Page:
In case you were expecting some steroidal version of C.W. McCall, Mel Flannery isn't some big, beefy, tattoed redneck rig trundler but rather the female singer Melanie Flannery, and her Trucking Company is a backing trio based in writing partner Lee Pardini's keyboards. Flannery has a fairly unique voice, a very well trained one, a tone that blends the slinkiness of Sade with The Misty Miss (June) Christy, Roberta Flack, and nightclub hipster cool straight out of a Soho coffeehouse. I think what's most unique is her richly pitched "flat uninflected" notes a la Christy against the vibrato later used to fluctuate and blend. It's a basing one doesn't often run across, all the more effective when drama rises in the gospely We're Still Here, splitting Mel up into several parts, making her own backing choir (sweet!). Matt Aronoff (bass) and Danny Sher (percussion) hold down the rhythm section, often with Pardini joining in, sublimating his chords and lead runs but occasionally the guy isn't quite on it when stepping to the front in pronounced solos—only occasionally, but noticeable. More time in the woodshed, I suspect, will cure that nicely.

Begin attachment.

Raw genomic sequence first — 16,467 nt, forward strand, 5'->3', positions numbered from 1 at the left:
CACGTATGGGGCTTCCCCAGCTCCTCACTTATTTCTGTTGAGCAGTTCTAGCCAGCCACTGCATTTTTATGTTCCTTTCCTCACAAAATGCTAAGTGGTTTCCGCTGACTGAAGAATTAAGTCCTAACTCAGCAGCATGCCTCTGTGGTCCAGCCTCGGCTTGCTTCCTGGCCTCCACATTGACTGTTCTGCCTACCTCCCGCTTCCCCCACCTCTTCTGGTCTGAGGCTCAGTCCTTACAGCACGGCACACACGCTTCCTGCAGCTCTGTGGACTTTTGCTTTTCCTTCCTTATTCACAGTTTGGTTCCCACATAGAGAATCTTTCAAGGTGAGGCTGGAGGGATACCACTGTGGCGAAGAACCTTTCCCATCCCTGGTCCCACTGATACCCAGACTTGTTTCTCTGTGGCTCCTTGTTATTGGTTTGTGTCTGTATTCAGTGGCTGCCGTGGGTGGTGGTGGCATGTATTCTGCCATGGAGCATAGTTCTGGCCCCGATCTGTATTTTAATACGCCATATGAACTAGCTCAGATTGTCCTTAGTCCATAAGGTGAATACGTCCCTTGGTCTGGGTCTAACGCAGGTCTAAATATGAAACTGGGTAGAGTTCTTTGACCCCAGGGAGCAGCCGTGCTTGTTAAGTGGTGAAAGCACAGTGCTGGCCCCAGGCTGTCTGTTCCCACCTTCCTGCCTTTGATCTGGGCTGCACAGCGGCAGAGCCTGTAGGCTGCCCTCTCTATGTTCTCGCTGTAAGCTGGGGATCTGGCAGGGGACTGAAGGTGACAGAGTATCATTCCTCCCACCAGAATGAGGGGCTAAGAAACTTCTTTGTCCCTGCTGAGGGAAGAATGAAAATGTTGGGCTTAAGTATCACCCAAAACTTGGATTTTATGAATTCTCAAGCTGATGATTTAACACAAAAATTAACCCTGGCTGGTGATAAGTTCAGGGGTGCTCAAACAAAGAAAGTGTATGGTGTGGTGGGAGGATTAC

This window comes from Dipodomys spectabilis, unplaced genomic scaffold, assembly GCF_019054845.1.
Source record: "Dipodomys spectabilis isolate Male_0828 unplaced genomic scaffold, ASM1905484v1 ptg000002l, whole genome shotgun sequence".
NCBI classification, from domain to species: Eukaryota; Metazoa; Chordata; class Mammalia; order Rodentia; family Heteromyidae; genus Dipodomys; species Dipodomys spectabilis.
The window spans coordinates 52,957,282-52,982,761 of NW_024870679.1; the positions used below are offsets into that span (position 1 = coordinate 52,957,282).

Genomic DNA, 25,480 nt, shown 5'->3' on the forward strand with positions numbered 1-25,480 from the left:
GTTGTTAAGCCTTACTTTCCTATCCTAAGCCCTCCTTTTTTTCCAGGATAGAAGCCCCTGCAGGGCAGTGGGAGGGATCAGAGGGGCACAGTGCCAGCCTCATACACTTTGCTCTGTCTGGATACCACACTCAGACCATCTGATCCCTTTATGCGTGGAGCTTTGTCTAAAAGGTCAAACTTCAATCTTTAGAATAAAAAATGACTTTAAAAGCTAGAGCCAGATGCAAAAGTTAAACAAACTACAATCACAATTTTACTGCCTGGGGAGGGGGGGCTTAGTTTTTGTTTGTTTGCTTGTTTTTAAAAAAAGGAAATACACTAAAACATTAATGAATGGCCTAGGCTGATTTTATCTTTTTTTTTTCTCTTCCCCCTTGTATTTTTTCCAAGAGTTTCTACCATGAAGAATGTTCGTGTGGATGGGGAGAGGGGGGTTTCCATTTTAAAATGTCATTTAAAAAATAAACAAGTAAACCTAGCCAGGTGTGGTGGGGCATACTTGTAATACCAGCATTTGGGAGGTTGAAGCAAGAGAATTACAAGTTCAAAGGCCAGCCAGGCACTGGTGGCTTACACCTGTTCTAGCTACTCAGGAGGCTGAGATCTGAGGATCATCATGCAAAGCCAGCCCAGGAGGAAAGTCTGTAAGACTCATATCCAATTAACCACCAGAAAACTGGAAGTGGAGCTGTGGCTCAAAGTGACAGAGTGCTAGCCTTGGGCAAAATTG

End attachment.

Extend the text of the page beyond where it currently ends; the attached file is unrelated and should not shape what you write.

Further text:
But it's the singer who is the heavy commodity here. When I say she's "surprising", I'm not speaking lightly, Melanie Flannery is a pro right out of the gate and wouldn't be at all out of place in a Blue Note gig. Then there's the smoldering sensuality of You Know What to Do and revelatory ambivalence of Lift Me Up, Tie Me Down and life in the wrong relationships. The lyrics, all written by Flannery, draw the listener right in, but it's that extremely West Coast Cool way of her voice and phrasing that most enthrallingly takes all and sundry to a place we'd thought long lost.
Edited by: David N. Pyles
Copyright 2010, Peterborough Folk Music Society.
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